System Accountant

Sar (System Activity Reporter) is an inconspicuous, small, command-line tool that originally comes from the System V world. Today, sar is indispensable for troubleshooting or tuning Unix/Linux systems. Not only does sar provide ad hoc information on many performance values, it also collects data incessantly and sorts it on a daily basis into organized binary logs.

Sar keeps seven logs by default, but it can also remember a month of events. On some operating systems, such as Ubuntu, archives reaching back even longer are possible. Thus, for each point of time in a past period, you can retrospectively determine CPU utilization or free RAM, the number of network packets transmitted, or the speed of disk I/O.


Sar is included in the repositories of all well-known Linux distributions, and the package is typically named sysstat . In addition to the binary, some scripts and cron entries need to be installed, including:

  • sar : The sar command is used to display collected values.
  • sadc : (System activity data collector) takes a predetermined number of samples at defined intervals.
  • sa1 : A wrapper for sadc , the sal shell script passes various parameters to sadc and sends the returned data to the correct binary log. The logfiles usually reside in /var/log/sa or /var/log/sysstat (Ubuntu) and always go by the name sa<dd> , where dd is the day of the month. The script is usually called every 10 minutes by cron, although you can adjust the interval if you need more or fewer values.
  • sa2 : This shell script rotates the daily log and compresses older logs on request. Sa2 is launched by cron once a day.
  • sadf : An output program for data exchange, sadf processes collected data in various formats (e.g., database records, CSV, or XML).

After package installation, sar is ready for immediate use on RHEL/CentOS; on Debian/Ubuntu, you must first set the ENABLED variable to true in /etc/default/sysstat .

Then and Now

Table 1 shows the options that determine which values are output (Table 1).

(You can find more information from the sar man page.) All of these values can be queried immediately, or you can set a querying interval with a maximum number of queries. For example, Listing 1 shows you how to get two CPU usage values in a 10-second cycle.

Listing 1: Query with Interval and Number

jcb@hercules:# sar -q 10 2
Linux 3.5.0-44-generic (hercules)         03.12.2013      _x86_64_        (2 CPU)
09:46:03      runq-sz  plist-sz   ldavg-1   ldavg-5  ldavg-15   blocked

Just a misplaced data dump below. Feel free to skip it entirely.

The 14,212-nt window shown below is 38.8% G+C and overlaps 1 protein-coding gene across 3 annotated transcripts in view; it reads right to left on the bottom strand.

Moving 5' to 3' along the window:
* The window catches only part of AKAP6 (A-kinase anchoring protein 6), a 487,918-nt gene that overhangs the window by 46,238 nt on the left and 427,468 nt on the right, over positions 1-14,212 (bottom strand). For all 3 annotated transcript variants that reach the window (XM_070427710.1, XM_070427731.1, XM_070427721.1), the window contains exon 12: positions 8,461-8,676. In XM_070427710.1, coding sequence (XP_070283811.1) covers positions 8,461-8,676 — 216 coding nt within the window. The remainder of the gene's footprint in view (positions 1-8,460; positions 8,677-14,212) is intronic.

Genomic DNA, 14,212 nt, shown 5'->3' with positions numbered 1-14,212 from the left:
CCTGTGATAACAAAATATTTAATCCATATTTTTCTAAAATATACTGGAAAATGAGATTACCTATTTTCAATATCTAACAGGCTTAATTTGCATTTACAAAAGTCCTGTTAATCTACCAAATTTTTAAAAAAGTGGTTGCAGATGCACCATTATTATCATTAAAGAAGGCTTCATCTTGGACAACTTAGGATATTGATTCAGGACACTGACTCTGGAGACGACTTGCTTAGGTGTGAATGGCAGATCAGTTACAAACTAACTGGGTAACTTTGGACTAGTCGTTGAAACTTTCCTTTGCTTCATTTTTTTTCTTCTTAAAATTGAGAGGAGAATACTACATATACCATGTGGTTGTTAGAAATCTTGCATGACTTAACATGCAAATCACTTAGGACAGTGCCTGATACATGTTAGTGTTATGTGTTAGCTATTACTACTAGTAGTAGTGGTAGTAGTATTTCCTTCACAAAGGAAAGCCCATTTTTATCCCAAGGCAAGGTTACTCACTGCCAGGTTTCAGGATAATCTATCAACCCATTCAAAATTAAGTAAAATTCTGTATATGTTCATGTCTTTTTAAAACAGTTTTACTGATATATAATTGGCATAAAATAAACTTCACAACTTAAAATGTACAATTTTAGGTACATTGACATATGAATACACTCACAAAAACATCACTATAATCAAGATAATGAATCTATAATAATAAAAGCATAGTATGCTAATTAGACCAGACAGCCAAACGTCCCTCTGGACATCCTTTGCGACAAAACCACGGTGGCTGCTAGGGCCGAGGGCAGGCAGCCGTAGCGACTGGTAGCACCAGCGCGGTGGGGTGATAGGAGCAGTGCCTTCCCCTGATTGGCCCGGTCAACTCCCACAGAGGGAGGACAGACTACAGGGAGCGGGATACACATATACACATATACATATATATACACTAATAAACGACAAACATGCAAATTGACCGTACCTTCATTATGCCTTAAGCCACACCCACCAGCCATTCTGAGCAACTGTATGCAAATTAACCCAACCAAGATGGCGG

09:46:13            1       468      0.02      0.06      0.14         0
9:46:23 AM          0       468      0.01      0.06      0.14         0
Average:            0       468      0.01      0.06      0.14         0

With the ‑f option, you can also specify a daily log from which to retrieve values, and ‑s and ‑e let you specify arbitrary start and end times (Listing 2).

Listing 2: Query with Log and Time Definitions

jcb@hercules:# sar -u -f /var/log/sysstat/sa02 -s 12:00:00 -e 13:00:00
Linux 3.5.0-43-generic (hercules)         02.12.2013      _x86_64_        (2 CPU)
12:05:01        CPU     %user     %nice   %system   %iowait    %steal     %idle
12:15:01        all      2.08      0.00      0.96      0.02      0.00     96.94
12:25:01        all      1.96      0.00      0.82      0.06      0.00     97.16
12:35:01 PM     all      1.22      0.00      0.73      0.00      0.00     98.05
12:45:01 PM     all      1.32      0.00      0.72      0.01      0.00     97.95
12:55:01 PM     all      1.79      0.00      0.75      0.05      0.00     97.41
Average:        all      1.67      0.00      0.80      0.03      0.00     97.5

Some implementations (e.g., SunOS) support a timex command that collects sar statistics parallel to a specified program as it runs, as in:

timex ‑s make bigprogram

On Linux, however, this feature is not available.


Once you have the wealth of performance data at your fingertips that sar collects, it naturally makes sense to evaluate it according to various criteria and visualize the results. In the simplest case, you could use a spreadsheet or gnuplot, but a number of specialized programs evaluate sar data as well.

For example, the ksar Java application, when called with the name of a logfile,

root@hercules:# java ‑jar kSar.jar ‑input 'cmd:///usr/bin/sar‑dwu ‑f /var/log/sysstat/sa02'

automatically produces graphs with user-chosen colors and backgrounds (Figure 1).

Figure 1: Freely customizable and zoomable graphics are the specialty of ksar.

You can interactively zoom into the graphs and export to a PDF and various graphic formats. Instead of a logfile, you could specify an SSH command that retrieves data from a remote machine.

The commercial SarCheck tool goes one step further. Although it has been around since 1994, the Linux version is still in development, and you can currently only buy versions for Solaris, HP-UX, and AIX. The beta test of the Linux edition was very promising according to the manufacturer.

SarCheck not only draws diagrams, it performs a complete resource analysis and automatically detects CPU and I/O bottlenecks, runaway processes, wrong I/O load balancing, slow hard drives, memory bottlenecks and leaks, and incorrect system buffer and table sizes. To do this, SarCheck works with threshold values for all measured parameters and actively suggests tuning recommendations.


Sar is an extremely useful and versatile data logger that can do more than just display instantaneous values. It keeps statistics for weeks and can produce information for any point in time of the period under review. Other programs, such as ksar, visualize sar output as graphs, whereas SarCheck even uses the information in sar logfiles for full-blown system diagnostics.

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